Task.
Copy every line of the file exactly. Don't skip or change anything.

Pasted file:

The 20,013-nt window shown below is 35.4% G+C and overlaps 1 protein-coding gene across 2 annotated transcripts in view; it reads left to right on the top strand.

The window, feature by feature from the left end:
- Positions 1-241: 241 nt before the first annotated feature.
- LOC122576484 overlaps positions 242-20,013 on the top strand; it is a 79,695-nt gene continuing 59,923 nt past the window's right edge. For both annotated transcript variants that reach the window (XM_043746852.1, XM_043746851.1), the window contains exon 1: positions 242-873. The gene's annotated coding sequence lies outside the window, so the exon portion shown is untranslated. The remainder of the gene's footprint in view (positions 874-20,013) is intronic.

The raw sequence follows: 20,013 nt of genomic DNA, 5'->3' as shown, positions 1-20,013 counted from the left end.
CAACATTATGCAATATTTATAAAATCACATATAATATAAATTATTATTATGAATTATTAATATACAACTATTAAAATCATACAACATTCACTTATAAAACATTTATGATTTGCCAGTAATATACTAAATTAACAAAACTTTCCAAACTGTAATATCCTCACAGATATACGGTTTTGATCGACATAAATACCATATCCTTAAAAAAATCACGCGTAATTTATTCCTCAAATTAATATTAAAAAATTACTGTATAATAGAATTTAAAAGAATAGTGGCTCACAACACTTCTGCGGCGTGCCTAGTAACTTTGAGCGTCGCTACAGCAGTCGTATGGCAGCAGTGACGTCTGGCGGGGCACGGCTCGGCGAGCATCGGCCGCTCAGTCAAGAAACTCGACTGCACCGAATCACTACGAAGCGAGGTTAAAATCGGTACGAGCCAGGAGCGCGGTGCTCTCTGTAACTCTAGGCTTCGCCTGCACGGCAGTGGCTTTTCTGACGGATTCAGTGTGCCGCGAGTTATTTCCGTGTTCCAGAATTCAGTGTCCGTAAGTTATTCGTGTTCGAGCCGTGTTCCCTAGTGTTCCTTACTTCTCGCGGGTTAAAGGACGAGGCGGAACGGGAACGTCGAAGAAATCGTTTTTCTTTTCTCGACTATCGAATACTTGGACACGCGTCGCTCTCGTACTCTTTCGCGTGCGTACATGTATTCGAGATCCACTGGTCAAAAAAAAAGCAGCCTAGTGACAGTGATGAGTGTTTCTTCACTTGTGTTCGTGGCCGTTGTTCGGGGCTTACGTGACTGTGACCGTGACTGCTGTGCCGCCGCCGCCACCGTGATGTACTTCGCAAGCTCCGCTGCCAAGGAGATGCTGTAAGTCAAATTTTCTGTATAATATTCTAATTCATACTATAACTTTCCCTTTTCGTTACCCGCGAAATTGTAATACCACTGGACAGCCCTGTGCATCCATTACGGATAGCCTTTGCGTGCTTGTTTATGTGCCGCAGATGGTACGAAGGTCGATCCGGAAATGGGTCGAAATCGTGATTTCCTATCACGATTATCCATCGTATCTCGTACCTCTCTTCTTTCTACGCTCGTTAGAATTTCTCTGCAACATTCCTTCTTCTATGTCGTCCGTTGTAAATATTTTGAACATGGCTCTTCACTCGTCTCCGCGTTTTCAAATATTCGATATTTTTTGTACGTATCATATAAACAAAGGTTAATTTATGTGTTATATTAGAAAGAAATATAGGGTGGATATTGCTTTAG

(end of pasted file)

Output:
The 20,013-nt window shown below is 35.4% G+C and overlaps 1 protein-coding gene across 2 annotated transcripts in view; it reads left to right on the top strand.

The window, feature by feature from the left end:
- Positions 1-241: 241 nt before the first annotated feature.
- LOC122576484 overlaps positions 242-20,013 on the top strand; it is a 79,695-nt gene continuing 59,923 nt past the window's right edge. For both annotated transcript variants that reach the window (XM_043746852.1, XM_043746851.1), the window contains exon 1: positions 242-873. The gene's annotated coding sequence lies outside the window, so the exon portion shown is untranslated. The remainder of the gene's footprint in view (positions 874-20,013) is intronic.

The raw sequence follows: 20,013 nt of genomic DNA, 5'->3' as shown, positions 1-20,013 counted from the left end.
CAACATTATGCAATATTTATAAAATCACATATAATATAAATTATTATTATGAATTATTAATATACAACTATTAAAATCATACAACATTCACTTATAAAACATTTATGATTTGCCAGTAATATACTAAATTAACAAAACTTTCCAAACTGTAATATCCTCACAGATATACGGTTTTGATCGACATAAATACCATATCCTTAAAAAAATCACGCGTAATTTATTCCTCAAATTAATATTAAAAAATTACTGTATAATAGAATTTAAAAGAATAGTGGCTCACAACACTTCTGCGGCGTGCCTAGTAACTTTGAGCGTCGCTACAGCAGTCGTATGGCAGCAGTGACGTCTGGCGGGGCACGGCTCGGCGAGCATCGGCCGCTCAGTCAAGAAACTCGACTGCACCGAATCACTACGAAGCGAGGTTAAAATCGGTACGAGCCAGGAGCGCGGTGCTCTCTGTAACTCTAGGCTTCGCCTGCACGGCAGTGGCTTTTCTGACGGATTCAGTGTGCCGCGAGTTATTTCCGTGTTCCAGAATTCAGTGTCCGTAAGTTATTCGTGTTCGAGCCGTGTTCCCTAGTGTTCCTTACTTCTCGCGGGTTAAAGGACGAGGCGGAACGGGAACGTCGAAGAAATCGTTTTTCTTTTCTCGACTATCGAATACTTGGACACGCGTCGCTCTCGTACTCTTTCGCGTGCGTACATGTATTCGAGATCCACTGGTCAAAAAAAAAGCAGCCTAGTGACAGTGATGAGTGTTTCTTCACTTGTGTTCGTGGCCGTTGTTCGGGGCTTACGTGACTGTGACCGTGACTGCTGTGCCGCCGCCGCCACCGTGATGTACTTCGCAAGCTCCGCTGCCAAGGAGATGCTGTAAGTCAAATTTTCTGTATAATATTCTAATTCATACTATAACTTTCCCTTTTCGTTACCCGCGAAATTGTAATACCACTGGACAGCCCTGTGCATCCATTACGGATAGCCTTTGCGTGCTTGTTTATGTGCCGCAGATGGTACGAAGGTCGATCCGGAAATGGGTCGAAATCGTGATTTCCTATCACGATTATCCATCGTATCTCGTACCTCTCTTCTTTCTACGCTCGTTAGAATTTCTCTGCAACATTCCTTCTTCTATGTCGTCCGTTGTAAATATTTTGAACATGGCTCTTCACTCGTCTCCGCGTTTTCAAATATTCGATATTTTTTGTACGTATCATATAAACAAAGGTTAATTTATGTGTTATATTAGAAAGAAATATAGGGTGGATATTGCTTTAG